VIGOR, rather than elegance, must necessarily be a principal characteristic in the intelligent manifestations from a truly deepened soul. By such a being all antique lore and modern science are contemplated, from a position the very opposite of that whence they are viewed by the literary student. The course of the latter is to be introduced to the recorded wisdom, or rather to the record of the sayings of the wise, and step by step he comes into these as acquirements or possessions, which, like money for the commercial man, are made the end of his pursuits. The former, the true student, on the contrary, expands from within, reaches from a central point into all circumferential points; fills out old expressions with new life; and animates scientific axioms from a depth and purpose, of which even their enunciators were mostly unconscious. Accordingly we find that whether in conversation, in correspondence, or in books, the untiring spirit in Mr. Greaves constantly descended in livingness, in warmth, in energy, into every various form or terminology presented to it. Whatever may have been the terms offered, the interpreting power laid hold of them and turned them inwards, giving to every expression a newer and larger value. As far as any theory or plan may be attributed to him, as a preconception in his own mind, it appears to have been constantly to throw the speaker, or writer, or reader from the exterior to an interior or antecedent position, from doing and knowing, to BEING. Whenever the sentence or sentiment had a relation to either of the former, he would invert or introvert it to the latter, as 36
VOL. III.— NO. III.
one instance may elucidate. For instance, in his copy of the Nicomachian Ethics, the following passage occurs, thus amended.
"Science is the knowledge of things necessary." Pre-science is the presence of things essential.
As this mode originated in the psychic depths, so the result of such treatment upon the speaker's or reader's mind. was almost sure to be the opening of a new and deeper vein of thought, not unfrequently preparatory to the germination of new being. Terminologies were rent asunder, and by this flexible and fluent pouring in of an essential, vital meaning to any phraseology, he at once was preserved from sinking into the narrowness and miserable fixedness of a verbal philosophy, and opened to every author a higher value than he originally designed for his own words.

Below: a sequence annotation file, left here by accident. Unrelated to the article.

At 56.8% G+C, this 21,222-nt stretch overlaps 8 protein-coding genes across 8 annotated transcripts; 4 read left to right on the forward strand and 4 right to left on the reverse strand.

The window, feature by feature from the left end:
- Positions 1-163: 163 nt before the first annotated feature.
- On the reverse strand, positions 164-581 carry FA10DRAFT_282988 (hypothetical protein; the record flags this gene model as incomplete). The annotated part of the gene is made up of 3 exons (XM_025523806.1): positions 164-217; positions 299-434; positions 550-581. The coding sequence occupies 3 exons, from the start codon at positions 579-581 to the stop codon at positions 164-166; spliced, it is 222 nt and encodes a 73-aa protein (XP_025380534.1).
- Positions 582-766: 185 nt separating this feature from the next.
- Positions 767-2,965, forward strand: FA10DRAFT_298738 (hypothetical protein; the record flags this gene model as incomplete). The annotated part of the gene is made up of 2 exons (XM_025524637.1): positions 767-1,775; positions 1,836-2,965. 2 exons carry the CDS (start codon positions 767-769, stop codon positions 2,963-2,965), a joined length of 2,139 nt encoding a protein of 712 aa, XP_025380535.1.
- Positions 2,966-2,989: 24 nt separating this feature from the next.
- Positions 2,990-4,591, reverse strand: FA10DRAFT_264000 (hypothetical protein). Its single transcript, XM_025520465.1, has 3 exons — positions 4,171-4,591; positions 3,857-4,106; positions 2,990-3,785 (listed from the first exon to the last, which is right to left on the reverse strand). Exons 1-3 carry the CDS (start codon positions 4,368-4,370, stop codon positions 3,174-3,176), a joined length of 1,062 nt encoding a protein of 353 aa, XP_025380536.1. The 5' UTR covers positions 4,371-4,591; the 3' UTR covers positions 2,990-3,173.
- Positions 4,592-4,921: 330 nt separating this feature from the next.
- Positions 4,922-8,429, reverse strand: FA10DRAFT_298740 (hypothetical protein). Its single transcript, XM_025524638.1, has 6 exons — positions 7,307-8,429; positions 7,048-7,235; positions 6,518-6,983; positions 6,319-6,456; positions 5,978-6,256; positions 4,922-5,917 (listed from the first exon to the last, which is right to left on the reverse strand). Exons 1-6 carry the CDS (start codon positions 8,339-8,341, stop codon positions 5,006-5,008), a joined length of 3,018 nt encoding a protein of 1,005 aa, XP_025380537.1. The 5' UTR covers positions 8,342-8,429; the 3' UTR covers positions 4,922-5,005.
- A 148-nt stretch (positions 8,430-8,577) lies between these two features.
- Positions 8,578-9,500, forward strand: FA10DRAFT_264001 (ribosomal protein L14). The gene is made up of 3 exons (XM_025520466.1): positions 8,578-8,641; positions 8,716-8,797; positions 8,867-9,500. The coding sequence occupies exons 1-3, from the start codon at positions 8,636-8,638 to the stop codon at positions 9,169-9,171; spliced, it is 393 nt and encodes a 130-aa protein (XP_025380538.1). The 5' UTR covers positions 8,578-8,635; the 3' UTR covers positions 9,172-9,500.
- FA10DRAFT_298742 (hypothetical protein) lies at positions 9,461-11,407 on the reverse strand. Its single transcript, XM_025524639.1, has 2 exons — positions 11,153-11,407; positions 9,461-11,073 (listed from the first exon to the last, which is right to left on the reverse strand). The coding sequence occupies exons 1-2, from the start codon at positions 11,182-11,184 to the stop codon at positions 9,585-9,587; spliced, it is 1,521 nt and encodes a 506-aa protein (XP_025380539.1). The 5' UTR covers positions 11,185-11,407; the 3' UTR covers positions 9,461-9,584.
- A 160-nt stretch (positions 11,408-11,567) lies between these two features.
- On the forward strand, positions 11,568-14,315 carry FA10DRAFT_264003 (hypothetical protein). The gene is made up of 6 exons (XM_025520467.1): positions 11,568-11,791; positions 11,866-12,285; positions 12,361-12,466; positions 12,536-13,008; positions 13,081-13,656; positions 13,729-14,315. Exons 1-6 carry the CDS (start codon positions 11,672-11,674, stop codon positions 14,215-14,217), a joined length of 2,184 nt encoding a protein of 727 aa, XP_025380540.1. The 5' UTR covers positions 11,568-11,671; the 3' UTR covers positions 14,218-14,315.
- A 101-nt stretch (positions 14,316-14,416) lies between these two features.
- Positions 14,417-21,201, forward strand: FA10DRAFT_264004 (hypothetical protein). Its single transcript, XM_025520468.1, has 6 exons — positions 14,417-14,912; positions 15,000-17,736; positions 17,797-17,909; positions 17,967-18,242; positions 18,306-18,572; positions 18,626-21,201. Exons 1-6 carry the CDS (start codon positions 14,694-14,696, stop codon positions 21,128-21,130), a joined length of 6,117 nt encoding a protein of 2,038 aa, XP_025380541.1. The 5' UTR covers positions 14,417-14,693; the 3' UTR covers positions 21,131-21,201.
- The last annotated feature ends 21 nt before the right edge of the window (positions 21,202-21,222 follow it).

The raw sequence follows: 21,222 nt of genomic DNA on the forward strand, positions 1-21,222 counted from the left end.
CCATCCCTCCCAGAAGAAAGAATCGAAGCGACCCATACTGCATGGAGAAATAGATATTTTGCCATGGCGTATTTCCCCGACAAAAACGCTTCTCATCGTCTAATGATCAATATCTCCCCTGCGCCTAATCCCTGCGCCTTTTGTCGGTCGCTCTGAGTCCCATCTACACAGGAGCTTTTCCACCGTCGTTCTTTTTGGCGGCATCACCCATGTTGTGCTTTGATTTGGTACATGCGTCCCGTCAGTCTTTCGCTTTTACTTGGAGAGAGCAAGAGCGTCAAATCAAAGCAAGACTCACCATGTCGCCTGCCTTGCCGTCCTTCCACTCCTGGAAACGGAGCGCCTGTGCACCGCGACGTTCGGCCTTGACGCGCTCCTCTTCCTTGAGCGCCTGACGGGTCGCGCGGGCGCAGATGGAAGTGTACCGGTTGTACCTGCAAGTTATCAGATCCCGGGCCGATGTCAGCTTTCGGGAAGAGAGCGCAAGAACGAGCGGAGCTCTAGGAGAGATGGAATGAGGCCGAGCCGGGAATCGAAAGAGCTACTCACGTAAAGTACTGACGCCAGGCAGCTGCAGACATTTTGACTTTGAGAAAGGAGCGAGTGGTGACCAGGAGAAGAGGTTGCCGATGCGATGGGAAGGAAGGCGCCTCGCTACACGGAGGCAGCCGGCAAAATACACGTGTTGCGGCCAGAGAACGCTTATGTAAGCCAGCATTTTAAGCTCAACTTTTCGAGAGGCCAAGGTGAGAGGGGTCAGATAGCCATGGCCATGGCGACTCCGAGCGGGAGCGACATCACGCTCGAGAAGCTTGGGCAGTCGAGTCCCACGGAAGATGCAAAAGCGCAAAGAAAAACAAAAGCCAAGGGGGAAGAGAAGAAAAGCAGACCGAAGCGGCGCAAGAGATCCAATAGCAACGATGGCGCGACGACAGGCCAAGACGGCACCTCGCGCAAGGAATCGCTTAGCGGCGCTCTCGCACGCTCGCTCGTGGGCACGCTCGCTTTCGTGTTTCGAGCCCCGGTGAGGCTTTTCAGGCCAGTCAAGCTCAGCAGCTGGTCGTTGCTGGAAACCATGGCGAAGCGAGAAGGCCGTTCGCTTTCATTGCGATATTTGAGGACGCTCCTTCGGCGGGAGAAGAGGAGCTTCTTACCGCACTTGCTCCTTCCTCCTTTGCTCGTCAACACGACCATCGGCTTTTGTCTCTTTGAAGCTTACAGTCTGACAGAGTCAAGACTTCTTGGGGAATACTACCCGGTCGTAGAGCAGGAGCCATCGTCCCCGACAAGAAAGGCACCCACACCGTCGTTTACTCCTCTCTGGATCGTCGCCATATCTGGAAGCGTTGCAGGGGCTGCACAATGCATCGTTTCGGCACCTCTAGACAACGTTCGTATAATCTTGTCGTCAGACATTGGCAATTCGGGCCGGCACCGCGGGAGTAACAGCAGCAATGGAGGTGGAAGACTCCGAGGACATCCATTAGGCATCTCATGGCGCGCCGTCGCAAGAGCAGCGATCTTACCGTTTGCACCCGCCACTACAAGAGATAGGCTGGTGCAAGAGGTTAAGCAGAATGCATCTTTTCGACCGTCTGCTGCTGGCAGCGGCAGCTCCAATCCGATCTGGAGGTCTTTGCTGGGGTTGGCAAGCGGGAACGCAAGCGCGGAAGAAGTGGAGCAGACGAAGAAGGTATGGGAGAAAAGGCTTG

It was with the intention of a public benefit by this process, that in the year 1827 the Contrasting Magazine was published for a short period. The following extracts will in some degree exemplify the corrections which he would have suggested to the respective authors, though it may be remarked that in subsequent years he would have given a still deeper rendering to many passages.
LOCKE ON THE CONDUCT OF THE UNDERSTANDING.
The last resort a man has recourse to, in the conduct of himself, is his understanding. For though we distinguish the faculties of the mind, and give the supreme command to the will, as to an agent, yet the truth is, the man, which is the agent, determines himself, to this or that voluntary action, upon some precedent knowledge, or appearance of knowledge, in the understanding.
No man ever sets himself about anything but upon some view or other which serves him for a reason for what he does. And whatsoever faculties he employs, the understanding, with such light as it has, well or ill informed, constantly leads; and by that light, true or
The last resort a man ought to have recourse to, in the conduct of himself, is his understanding. For though we distinguish the faculties of the mind, and attribute the clearest conception to the understanding, as to the distinctive faculty; yet, the true course of nature is the man, which is the agent, ought to deter mine himself to this or that voluntary action, upon some primitive motive in the feelings, which can never be an apparent one. No man ever should set himself about any thing upon some view or other, and thus make the effect of what he does, serve him for a reason for what he does; and whatsoever faculties then he employs, the feelings, with that love which must be developed in them,
false, all his operative powers are ought constantly to lead; and, by